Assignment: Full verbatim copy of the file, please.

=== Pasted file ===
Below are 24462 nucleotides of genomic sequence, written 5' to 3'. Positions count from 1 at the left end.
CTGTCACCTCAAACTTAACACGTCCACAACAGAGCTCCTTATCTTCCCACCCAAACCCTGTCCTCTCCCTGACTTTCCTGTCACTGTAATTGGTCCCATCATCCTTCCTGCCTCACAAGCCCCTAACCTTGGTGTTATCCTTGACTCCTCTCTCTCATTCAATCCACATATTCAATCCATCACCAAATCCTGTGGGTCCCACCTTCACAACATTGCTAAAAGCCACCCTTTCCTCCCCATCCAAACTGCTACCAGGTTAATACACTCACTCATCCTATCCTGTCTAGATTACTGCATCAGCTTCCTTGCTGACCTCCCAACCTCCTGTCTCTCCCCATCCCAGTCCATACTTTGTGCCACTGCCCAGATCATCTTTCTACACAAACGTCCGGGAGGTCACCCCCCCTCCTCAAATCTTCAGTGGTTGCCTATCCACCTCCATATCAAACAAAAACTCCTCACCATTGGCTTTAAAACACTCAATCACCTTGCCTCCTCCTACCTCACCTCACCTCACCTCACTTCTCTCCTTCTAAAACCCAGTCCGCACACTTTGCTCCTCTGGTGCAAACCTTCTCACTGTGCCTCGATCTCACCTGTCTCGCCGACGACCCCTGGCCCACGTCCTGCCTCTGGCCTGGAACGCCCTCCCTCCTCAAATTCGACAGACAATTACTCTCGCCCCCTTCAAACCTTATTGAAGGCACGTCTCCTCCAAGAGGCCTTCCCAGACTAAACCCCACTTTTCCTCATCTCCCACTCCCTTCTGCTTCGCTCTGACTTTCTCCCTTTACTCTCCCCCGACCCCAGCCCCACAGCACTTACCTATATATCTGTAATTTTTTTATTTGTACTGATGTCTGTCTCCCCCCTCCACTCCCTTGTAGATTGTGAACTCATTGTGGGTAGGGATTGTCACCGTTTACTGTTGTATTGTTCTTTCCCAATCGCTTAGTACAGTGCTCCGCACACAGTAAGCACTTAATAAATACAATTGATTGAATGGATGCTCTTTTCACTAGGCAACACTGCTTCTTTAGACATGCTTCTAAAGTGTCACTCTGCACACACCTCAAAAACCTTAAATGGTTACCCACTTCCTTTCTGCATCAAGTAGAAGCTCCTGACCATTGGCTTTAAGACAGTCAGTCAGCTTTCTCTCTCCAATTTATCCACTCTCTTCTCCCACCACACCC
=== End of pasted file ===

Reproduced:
Below are 24462 nucleotides of genomic sequence, written 5' to 3'. Positions count from 1 at the left end.
CTGTCACCTCAAACTTAACACGTCCACAACAGAGCTCCTTATCTTCCCACCCAAACCCTGTCCTCTCCCTGACTTTCCTGTCACTGTAATTGGTCCCATCATCCTTCCTGCCTCACAAGCCCCTAACCTTGGTGTTATCCTTGACTCCTCTCTCTCATTCAATCCACATATTCAATCCATCACCAAATCCTGTGGGTCCCACCTTCACAACATTGCTAAAAGCCACCCTTTCCTCCCCATCCAAACTGCTACCAGGTTAATACACTCACTCATCCTATCCTGTCTAGATTACTGCATCAGCTTCCTTGCTGACCTCCCAACCTCCTGTCTCTCCCCATCCCAGTCCATACTTTGTGCCACTGCCCAGATCATCTTTCTACACAAACGTCCGGGAGGTCACCCCCCCTCCTCAAATCTTCAGTGGTTGCCTATCCACCTCCATATCAAACAAAAACTCCTCACCATTGGCTTTAAAACACTCAATCACCTTGCCTCCTCCTACCTCACCTCACCTCACCTCACTTCTCTCCTTCTAAAACCCAGTCCGCACACTTTGCTCCTCTGGTGCAAACCTTCTCACTGTGCCTCGATCTCACCTGTCTCGCCGACGACCCCTGGCCCACGTCCTGCCTCTGGCCTGGAACGCCCTCCCTCCTCAAATTCGACAGACAATTACTCTCGCCCCCTTCAAACCTTATTGAAGGCACGTCTCCTCCAAGAGGCCTTCCCAGACTAAACCCCACTTTTCCTCATCTCCCACTCCCTTCTGCTTCGCTCTGACTTTCTCCCTTTACTCTCCCCCGACCCCAGCCCCACAGCACTTACCTATATATCTGTAATTTTTTTATTTGTACTGATGTCTGTCTCCCCCCTCCACTCCCTTGTAGATTGTGAACTCATTGTGGGTAGGGATTGTCACCGTTTACTGTTGTATTGTTCTTTCCCAATCGCTTAGTACAGTGCTCCGCACACAGTAAGCACTTAATAAATACAATTGATTGAATGGATGCTCTTTTCACTAGGCAACACTGCTTCTTTAGACATGCTTCTAAAGTGTCACTCTGCACACACCTCAAAAACCTTAAATGGTTACCCACTTCCTTTCTGCATCAAGTAGAAGCTCCTGACCATTGGCTTTAAGACAGTCAGTCAGCTTTCTCTCTCCAATTTATCCACTCTCTTCTCCCACCACACCC